The Czech Republic's central bank left its benchmark two-week repo rate steady at 0.05 percent, as expected, and said it was "ready to use the exchange rate if further monetary policy easing becomes necessary."
"The probability of launching foreign exchange interventions has not changed and remains high," said the Czech National Bank (CNB), adding that interest rates are first forecast to rise in 2015 and "given the zero lower bound on monetary policy rates, this points to a need for easing monetary policy using other instruments."
"The risks to the inflation forecast are slightly on the downside, tilted toward the need for slightly easier monetary conditions," the strongest sign to date that the CNB is ready to intervene in foreign exchange markets to push down the koruna's exchange rate.
The Czech central bank first raised the possibility of selling the koruna currency in September 2012 and cut rates to essentially zero in November. It has repeatedly said it is ready to use foreign exchange intervention as a way to ease policy conditions further.
The koruna has depreciated gradually since last September but has been largely steady in the last three months, trading at 25.7 to the euro today, the same as on June 1 but down some five percent from 24.36 to the euro in mid-September.
The CNB said its current inflation report "does not predict an increase in inflation pressures and no tangible risks of such an increase in inflation pressures can be identified either."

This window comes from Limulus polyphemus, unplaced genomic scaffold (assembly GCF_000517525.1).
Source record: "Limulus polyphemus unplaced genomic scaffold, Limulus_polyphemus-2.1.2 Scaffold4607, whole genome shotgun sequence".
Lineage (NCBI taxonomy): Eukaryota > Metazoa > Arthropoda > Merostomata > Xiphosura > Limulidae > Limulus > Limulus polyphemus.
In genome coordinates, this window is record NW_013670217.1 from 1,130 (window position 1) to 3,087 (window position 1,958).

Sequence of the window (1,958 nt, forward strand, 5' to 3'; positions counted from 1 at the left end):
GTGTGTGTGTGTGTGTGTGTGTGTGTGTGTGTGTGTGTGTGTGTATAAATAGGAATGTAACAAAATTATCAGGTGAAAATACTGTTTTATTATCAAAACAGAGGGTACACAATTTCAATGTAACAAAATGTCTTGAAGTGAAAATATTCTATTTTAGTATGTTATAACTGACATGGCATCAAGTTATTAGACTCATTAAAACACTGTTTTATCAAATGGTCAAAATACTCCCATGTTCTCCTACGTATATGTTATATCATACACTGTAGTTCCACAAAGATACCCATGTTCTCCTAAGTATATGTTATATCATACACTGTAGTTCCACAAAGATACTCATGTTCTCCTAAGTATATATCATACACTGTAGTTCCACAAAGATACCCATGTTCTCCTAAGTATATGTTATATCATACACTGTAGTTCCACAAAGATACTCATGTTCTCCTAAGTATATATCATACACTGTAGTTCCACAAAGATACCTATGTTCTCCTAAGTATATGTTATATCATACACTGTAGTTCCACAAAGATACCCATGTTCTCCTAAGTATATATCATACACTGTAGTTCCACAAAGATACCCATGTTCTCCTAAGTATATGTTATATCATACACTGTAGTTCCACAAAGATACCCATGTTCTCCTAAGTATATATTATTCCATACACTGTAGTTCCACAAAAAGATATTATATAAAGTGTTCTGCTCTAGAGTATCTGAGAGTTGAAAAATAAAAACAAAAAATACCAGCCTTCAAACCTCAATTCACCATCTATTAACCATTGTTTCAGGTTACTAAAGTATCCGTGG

Inflation in the Czech Republic in August eased to 1.3 percent, down from 1.4 percent in July, continuing the trend of declining inflation seen since mid-2012. The CNB forecasts 1.7 percent headline inflation this year, 1.9 percent next year and 2.1 percent in 2015.
The central bank targets inflation of 2.0 percent, plus/minus one percentage point.
"No cost-push inflation pressures are apparent and the outlook for administered prices is shifting downward," the CNB said in its presentation.
The Czech economy expanded by 0.6 percent in the second quarter from the first but in annual terms Gross Domestic Product contracted by 1.3 percent, the sixth quarter of economic contraction. In the first half, the economy shrank by an annual 1.9 percent.
The CNB forecasts average growth of only 0.3 percent this year,, 1.4 percent in 2014 and 2.0 percent in 2015.